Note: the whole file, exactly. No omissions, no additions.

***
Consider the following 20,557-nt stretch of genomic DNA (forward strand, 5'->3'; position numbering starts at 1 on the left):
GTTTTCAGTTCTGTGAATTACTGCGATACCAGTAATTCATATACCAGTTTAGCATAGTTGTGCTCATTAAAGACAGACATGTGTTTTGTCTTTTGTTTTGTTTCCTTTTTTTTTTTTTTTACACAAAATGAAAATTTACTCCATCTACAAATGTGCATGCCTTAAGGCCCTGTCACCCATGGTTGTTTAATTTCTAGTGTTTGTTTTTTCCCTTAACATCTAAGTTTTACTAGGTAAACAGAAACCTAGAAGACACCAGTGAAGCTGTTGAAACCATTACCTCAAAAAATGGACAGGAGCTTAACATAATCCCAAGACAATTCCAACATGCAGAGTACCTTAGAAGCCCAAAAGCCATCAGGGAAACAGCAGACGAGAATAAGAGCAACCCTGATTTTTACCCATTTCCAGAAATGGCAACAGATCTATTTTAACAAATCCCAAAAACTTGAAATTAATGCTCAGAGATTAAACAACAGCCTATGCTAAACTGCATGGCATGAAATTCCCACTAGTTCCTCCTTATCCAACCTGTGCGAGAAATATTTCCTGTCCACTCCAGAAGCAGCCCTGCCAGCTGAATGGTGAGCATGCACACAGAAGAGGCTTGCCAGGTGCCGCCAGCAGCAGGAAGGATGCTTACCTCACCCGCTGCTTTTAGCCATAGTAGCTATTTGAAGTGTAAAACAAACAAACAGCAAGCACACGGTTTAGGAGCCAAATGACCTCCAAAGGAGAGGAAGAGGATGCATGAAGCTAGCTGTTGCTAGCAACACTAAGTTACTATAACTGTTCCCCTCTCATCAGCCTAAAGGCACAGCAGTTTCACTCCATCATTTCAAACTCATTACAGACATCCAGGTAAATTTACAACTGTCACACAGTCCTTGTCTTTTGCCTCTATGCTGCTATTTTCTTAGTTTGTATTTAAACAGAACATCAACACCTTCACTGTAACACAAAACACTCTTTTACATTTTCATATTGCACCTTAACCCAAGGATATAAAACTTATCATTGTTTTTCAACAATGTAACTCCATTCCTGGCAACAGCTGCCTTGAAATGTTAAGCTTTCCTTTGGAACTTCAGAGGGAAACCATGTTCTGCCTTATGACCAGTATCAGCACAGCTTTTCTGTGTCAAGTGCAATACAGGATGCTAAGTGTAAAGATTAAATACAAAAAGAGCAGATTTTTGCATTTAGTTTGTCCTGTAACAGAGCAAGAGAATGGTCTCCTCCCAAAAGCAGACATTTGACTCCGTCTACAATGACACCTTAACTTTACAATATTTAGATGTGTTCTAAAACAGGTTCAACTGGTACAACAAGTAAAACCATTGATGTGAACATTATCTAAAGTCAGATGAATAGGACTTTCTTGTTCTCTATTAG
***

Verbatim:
Consider the following 20,557-nt stretch of genomic DNA (forward strand, 5'->3'; position numbering starts at 1 on the left):
GTTTTCAGTTCTGTGAATTACTGCGATACCAGTAATTCATATACCAGTTTAGCATAGTTGTGCTCATTAAAGACAGACATGTGTTTTGTCTTTTGTTTTGTTTCCTTTTTTTTTTTTTTTACACAAAATGAAAATTTACTCCATCTACAAATGTGCATGCCTTAAGGCCCTGTCACCCATGGTTGTTTAATTTCTAGTGTTTGTTTTTTCCCTTAACATCTAAGTTTTACTAGGTAAACAGAAACCTAGAAGACACCAGTGAAGCTGTTGAAACCATTACCTCAAAAAATGGACAGGAGCTTAACATAATCCCAAGACAATTCCAACATGCAGAGTACCTTAGAAGCCCAAAAGCCATCAGGGAAACAGCAGACGAGAATAAGAGCAACCCTGATTTTTACCCATTTCCAGAAATGGCAACAGATCTATTTTAACAAATCCCAAAAACTTGAAATTAATGCTCAGAGATTAAACAACAGCCTATGCTAAACTGCATGGCATGAAATTCCCACTAGTTCCTCCTTATCCAACCTGTGCGAGAAATATTTCCTGTCCACTCCAGAAGCAGCCCTGCCAGCTGAATGGTGAGCATGCACACAGAAGAGGCTTGCCAGGTGCCGCCAGCAGCAGGAAGGATGCTTACCTCACCCGCTGCTTTTAGCCATAGTAGCTATTTGAAGTGTAAAACAAACAAACAGCAAGCACACGGTTTAGGAGCCAAATGACCTCCAAAGGAGAGGAAGAGGATGCATGAAGCTAGCTGTTGCTAGCAACACTAAGTTACTATAACTGTTCCCCTCTCATCAGCCTAAAGGCACAGCAGTTTCACTCCATCATTTCAAACTCATTACAGACATCCAGGTAAATTTACAACTGTCACACAGTCCTTGTCTTTTGCCTCTATGCTGCTATTTTCTTAGTTTGTATTTAAACAGAACATCAACACCTTCACTGTAACACAAAACACTCTTTTACATTTTCATATTGCACCTTAACCCAAGGATATAAAACTTATCATTGTTTTTCAACAATGTAACTCCATTCCTGGCAACAGCTGCCTTGAAATGTTAAGCTTTCCTTTGGAACTTCAGAGGGAAACCATGTTCTGCCTTATGACCAGTATCAGCACAGCTTTTCTGTGTCAAGTGCAATACAGGATGCTAAGTGTAAAGATTAAATACAAAAAGAGCAGATTTTTGCATTTAGTTTGTCCTGTAACAGAGCAAGAGAATGGTCTCCTCCCAAAAGCAGACATTTGACTCCGTCTACAATGACACCTTAACTTTACAATATTTAGATGTGTTCTAAAACAGGTTCAACTGGTACAACAAGTAAAACCATTGATGTGAACATTATCTAAAGTCAGATGAATAGGACTTTCTTGTTCTCTATTAG